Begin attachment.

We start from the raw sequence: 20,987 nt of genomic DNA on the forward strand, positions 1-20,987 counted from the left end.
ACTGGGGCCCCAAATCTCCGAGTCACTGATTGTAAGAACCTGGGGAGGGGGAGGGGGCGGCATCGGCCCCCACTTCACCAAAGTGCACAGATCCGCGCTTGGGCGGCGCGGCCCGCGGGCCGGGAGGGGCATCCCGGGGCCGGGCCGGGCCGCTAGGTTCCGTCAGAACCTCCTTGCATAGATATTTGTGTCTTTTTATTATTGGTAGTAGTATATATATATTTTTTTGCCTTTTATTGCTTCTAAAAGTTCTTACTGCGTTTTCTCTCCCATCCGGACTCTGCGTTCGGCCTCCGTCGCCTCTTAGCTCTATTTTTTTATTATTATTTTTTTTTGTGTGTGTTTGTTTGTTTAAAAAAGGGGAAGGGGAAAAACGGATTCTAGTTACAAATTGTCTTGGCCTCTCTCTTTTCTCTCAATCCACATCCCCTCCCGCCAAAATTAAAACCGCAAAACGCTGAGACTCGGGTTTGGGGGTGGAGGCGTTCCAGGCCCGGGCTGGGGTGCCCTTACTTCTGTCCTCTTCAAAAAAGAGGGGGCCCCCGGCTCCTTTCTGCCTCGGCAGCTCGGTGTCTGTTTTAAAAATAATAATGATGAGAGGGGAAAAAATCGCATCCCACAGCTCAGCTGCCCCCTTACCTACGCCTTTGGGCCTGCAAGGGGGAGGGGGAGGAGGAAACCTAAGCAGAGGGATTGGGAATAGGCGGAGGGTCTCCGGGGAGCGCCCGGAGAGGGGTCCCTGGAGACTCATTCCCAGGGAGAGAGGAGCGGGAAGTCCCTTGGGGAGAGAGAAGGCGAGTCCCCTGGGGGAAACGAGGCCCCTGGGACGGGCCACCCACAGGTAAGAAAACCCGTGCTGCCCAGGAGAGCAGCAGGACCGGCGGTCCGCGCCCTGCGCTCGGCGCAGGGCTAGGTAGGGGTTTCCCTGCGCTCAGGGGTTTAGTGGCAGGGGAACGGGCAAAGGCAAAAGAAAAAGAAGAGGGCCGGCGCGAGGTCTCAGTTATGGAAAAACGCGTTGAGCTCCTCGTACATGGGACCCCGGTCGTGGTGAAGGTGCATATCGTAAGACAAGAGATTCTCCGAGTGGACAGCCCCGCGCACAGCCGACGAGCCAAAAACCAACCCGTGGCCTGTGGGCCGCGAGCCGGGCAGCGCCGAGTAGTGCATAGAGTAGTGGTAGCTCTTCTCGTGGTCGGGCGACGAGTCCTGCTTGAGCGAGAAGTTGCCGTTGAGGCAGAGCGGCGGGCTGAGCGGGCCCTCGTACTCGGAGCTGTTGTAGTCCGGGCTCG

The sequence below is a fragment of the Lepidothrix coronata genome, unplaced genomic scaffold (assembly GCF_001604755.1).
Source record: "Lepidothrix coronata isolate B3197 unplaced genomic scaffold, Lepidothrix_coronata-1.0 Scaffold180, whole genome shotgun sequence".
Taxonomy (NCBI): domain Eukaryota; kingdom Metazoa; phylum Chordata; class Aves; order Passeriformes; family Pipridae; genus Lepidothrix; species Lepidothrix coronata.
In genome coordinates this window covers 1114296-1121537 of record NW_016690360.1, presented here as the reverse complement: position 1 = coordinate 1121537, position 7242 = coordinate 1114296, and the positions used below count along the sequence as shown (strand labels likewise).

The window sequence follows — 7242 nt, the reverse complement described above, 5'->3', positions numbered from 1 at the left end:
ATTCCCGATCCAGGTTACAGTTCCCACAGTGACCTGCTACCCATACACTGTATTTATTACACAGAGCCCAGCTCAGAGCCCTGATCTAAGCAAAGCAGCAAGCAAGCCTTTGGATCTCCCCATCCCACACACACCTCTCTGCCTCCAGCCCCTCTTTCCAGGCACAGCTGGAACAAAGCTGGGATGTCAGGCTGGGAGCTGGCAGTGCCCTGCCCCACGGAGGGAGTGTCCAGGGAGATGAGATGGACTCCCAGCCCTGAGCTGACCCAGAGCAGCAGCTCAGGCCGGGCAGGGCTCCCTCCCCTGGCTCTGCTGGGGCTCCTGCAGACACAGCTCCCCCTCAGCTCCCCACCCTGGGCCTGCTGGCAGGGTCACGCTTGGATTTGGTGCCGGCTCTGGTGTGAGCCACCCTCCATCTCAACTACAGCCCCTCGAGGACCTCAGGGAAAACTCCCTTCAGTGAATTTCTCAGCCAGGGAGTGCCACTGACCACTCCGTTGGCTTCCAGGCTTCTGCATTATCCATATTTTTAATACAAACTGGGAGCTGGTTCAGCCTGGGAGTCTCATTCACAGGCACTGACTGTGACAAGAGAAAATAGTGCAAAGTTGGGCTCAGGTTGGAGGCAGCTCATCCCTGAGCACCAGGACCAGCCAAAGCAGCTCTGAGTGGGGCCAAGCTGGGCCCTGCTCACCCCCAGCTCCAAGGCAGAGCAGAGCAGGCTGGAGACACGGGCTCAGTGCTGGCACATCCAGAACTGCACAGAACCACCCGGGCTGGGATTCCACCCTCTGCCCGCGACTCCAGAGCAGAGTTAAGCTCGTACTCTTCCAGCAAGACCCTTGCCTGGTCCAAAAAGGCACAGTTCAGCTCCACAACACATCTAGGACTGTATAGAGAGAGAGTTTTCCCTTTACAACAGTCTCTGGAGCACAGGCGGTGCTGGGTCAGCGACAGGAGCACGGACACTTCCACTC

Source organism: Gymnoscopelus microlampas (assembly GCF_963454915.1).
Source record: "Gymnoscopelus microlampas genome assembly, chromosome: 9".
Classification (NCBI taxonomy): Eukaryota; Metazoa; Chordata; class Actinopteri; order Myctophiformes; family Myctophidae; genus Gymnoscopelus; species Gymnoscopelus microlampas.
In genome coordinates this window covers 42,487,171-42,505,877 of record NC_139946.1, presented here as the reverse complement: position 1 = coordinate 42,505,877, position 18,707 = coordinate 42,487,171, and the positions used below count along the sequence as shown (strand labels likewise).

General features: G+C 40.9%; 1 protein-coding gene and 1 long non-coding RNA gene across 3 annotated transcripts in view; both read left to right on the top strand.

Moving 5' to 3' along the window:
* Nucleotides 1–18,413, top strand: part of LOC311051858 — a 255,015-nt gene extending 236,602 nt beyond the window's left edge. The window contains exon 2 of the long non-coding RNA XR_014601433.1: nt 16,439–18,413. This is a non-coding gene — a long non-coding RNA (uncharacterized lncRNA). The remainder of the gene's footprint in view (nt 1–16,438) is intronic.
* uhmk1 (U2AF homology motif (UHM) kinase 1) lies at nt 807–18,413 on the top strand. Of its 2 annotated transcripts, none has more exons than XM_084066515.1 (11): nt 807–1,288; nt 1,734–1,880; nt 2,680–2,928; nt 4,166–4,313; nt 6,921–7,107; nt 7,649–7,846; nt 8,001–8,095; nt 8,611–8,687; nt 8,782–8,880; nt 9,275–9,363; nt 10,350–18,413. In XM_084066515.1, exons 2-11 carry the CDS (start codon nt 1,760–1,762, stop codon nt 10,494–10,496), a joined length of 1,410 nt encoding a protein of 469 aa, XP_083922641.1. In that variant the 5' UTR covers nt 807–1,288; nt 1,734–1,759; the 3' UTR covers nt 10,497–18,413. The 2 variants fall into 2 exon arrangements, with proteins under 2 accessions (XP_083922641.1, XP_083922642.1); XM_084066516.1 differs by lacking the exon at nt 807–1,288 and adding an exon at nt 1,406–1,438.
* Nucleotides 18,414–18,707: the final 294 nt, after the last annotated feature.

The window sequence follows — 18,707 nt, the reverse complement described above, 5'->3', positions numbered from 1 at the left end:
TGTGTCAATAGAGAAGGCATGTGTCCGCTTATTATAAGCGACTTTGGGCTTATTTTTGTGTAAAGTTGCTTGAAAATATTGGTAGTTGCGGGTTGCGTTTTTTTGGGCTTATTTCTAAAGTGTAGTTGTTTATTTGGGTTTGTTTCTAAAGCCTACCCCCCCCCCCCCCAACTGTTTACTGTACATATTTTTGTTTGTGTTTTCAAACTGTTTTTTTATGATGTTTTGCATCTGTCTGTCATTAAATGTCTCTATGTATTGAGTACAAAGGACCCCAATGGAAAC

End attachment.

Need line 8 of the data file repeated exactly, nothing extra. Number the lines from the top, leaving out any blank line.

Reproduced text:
ATTCCCGATCCAGGTTACAGTTCCCACAGTGACCTGCTACCCATACACTGTATTTATTACACAGAGCCCAGCTCAGAGCCCTGATCTAAGCAAAGCAGCAAGCAAGCCTTTGGATCTCCCCATCCCACACACACCTCTCTGCCTCCAGCCCCTCTTTCCAGGCACAGCTGGAACAAAGCTGGGATGTCAGGCTGGGAGCTGGCAGTGCCCTGCCCCACGGAGGGAGTGTCCAGGGAGATGAGATGGACTCCCAGCCCTGAGCTGACCCAGAGCAGCAGCTCAGGCCGGGCAGGGCTCCCTCCCCTGGCTCTGCTGGGGCTCCTGCAGACACAGCTCCCCCTCAGCTCCCCACCCTGGGCCTGCTGGCAGGGTCACGCTTGGATTTGGTGCCGGCTCTGGTGTGAGCCACCCTCCATCTCAACTACAGCCCCTCGAGGACCTCAGGGAAAACTCCCTTCAGTGAATTTCTCAGCCAGGGAGTGCCACTGACCACTCCGTTGGCTTCCAGGCTTCTGCATTATCCATATTTTTAATACAAACTGGGAGCTGGTTCAGCCTGGGAGTCTCATTCACAGGCACTGACTGTGACAAGAGAAAATAGTGCAAAGTTGGGCTCAGGTTGGAGGCAGCTCATCCCTGAGCACCAGGACCAGCCAAAGCAGCTCTGAGTGGGGCCAAGCTGGGCCCTGCTCACCCCCAGCTCCAAGGCAGAGCAGAGCAGGCTGGAGACACGGGCTCAGTGCTGGCACATCCAGAACTGCACAGAACCACCCGGGCTGGGATTCCACCCTCTGCCCGCGACTCCAGAGCAGAGTTAAGCTCGTACTCTTCCAGCAAGACCCTTGCCTGGTCCAAAAAGGCACAGTTCAGCTCCACAACACATCTAGGACTGTATAGAGAGAGAGTTTTCCCTTTACAACAGTCTCTGGAGCACAGGCGGTGCTGGGTCAGCGACAGGAGCACGGACACTTCCACTC